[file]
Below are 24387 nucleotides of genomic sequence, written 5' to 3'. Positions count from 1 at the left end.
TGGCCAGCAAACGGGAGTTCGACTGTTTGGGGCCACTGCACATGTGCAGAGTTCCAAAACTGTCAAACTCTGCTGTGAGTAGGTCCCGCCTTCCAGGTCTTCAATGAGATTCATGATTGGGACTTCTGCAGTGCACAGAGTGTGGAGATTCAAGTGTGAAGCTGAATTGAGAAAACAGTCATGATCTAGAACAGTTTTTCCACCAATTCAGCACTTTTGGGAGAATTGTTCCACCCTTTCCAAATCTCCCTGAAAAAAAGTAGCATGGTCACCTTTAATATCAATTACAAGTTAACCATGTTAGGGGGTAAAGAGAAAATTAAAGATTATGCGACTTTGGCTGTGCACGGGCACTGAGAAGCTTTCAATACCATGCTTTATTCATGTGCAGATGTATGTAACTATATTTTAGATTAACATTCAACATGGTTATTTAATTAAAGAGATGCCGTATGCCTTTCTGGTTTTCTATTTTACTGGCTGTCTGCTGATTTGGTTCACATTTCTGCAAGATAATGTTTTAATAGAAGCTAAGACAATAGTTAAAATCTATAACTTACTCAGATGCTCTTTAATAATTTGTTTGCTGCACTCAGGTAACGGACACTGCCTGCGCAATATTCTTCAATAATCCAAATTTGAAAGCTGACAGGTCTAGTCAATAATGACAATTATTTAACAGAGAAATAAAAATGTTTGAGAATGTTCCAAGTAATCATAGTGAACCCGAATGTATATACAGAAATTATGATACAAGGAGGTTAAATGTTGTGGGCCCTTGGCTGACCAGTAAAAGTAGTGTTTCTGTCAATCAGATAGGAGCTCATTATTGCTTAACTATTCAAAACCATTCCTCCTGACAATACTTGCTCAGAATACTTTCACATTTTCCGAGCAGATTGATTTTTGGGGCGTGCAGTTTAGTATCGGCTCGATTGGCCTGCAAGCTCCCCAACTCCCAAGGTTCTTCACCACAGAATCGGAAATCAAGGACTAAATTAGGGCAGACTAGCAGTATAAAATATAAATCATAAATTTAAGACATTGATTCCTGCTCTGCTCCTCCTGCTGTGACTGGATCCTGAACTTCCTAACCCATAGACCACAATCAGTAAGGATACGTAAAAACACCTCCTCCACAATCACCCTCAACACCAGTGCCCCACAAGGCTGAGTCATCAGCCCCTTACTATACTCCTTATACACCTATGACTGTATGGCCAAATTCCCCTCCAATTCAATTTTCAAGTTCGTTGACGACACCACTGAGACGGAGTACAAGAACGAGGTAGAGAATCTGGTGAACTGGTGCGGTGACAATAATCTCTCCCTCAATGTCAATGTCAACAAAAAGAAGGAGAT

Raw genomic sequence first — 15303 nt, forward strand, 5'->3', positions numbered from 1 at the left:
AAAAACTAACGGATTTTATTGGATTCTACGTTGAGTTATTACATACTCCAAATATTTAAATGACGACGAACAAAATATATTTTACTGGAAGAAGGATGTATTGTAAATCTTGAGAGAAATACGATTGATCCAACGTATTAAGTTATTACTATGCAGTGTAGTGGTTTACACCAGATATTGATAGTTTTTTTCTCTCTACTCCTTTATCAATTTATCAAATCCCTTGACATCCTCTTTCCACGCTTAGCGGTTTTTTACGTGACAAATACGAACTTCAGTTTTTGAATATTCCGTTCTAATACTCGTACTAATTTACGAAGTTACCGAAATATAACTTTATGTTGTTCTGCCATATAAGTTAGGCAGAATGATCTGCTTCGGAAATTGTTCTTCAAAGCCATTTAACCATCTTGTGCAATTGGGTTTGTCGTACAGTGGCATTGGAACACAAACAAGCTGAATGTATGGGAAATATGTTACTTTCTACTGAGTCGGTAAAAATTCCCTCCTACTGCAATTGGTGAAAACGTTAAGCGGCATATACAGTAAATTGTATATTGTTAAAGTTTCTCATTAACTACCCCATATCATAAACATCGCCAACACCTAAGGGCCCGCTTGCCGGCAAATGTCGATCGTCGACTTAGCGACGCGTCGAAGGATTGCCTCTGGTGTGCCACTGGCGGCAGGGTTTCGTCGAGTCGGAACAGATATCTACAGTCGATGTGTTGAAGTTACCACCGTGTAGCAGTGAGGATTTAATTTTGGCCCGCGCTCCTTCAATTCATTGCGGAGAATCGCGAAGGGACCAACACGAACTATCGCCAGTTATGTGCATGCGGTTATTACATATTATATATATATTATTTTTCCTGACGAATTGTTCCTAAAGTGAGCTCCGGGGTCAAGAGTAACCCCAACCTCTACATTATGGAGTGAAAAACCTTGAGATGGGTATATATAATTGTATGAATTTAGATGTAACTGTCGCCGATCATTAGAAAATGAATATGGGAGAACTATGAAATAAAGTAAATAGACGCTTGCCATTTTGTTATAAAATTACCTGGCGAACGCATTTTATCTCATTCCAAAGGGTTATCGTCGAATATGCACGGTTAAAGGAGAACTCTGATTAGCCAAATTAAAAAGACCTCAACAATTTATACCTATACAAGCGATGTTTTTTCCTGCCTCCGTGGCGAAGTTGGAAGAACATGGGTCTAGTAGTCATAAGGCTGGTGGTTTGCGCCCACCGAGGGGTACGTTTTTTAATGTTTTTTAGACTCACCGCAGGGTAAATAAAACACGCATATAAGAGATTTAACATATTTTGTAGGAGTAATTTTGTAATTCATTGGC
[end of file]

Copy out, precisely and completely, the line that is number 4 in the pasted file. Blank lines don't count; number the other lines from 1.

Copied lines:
AAAAACTAACGGATTTTATTGGATTCTACGTTGAGTTATTACATACTCCAAATATTTAAATGACGACGAACAAAATATATTTTACTGGAAGAAGGATGTATTGTAAATCTTGAGAGAAATACGATTGATCCAACGTATTAAGTTATTACTATGCAGTGTAGTGGTTTACACCAGATATTGATAGTTTTTTTCTCTCTACTCCTTTATCAATTTATCAAATCCCTTGACATCCTCTTTCCACGCTTAGCGGTTTTTTACGTGACAAATACGAACTTCAGTTTTTGAATATTCCGTTCTAATACTCGTACTAATTTACGAAGTTACCGAAATATAACTTTATGTTGTTCTGCCATATAAGTTAGGCAGAATGATCTGCTTCGGAAATTGTTCTTCAAAGCCATTTAACCATCTTGTGCAATTGGGTTTGTCGTACAGTGGCATTGGAACACAAACAAGCTGAATGTATGGGAAATATGTTACTTTCTACTGAGTCGGTAAAAATTCCCTCCTACTGCAATTGGTGAAAACGTTAAGCGGCATATACAGTAAATTGTATATTGTTAAAGTTTCTCATTAACTACCCCATATCATAAACATCGCCAACACCTAAGGGCCCGCTTGCCGGCAAATGTCGATCGTCGACTTAGCGACGCGTCGAAGGATTGCCTCTGGTGTGCCACTGGCGGCAGGGTTTCGTCGAGTCGGAACAGATATCTACAGTCGATGTGTTGAAGTTACCACCGTGTAGCAGTGAGGATTTAATTTTGGCCCGCGCTCCTTCAATTCATTGCGGAGAATCGCGAAGGGACCAACACGAACTATCGCCAGTTATGTGCATGCGGTTATTACATATTATATATATATTATTTTTCCTGACGAATTGTTCCTAAAGTGAGCTCCGGGGTCAAGAGTAACCCCAACCTCTACATTATGGAGTGAAAAACCTTGAGATGGGTATATATAATTGTATGAATTTAGATGTAACTGTCGCCGATCATTAGAAAATGAATATGGGAGAACTATGAAATAAAGTAAATAGACGCTTGCCATTTTGTTATAAAATTACCTGGCGAACGCATTTTATCTCATTCCAAAGGGTTATCGTCGAATATGCACGGTTAAAGGAGAACTCTGATTAGCCAAATTAAAAAGACCTCAACAATTTATACCTATACAAGCGATGTTTTTTCCTGCCTCCGTGGCGAAGTTGGAAGAACATGGGTCTAGTAGTCATAAGGCTGGTGGTTTGCGCCCACCGAGGGGTACGTTTTTTAATGTTTTTTAGACTCACCGCAGGGTAAATAAAACACGCATATAAGAGATTTAACATATTTTGTAGGAGTAATTTTGTAATTCATTGGC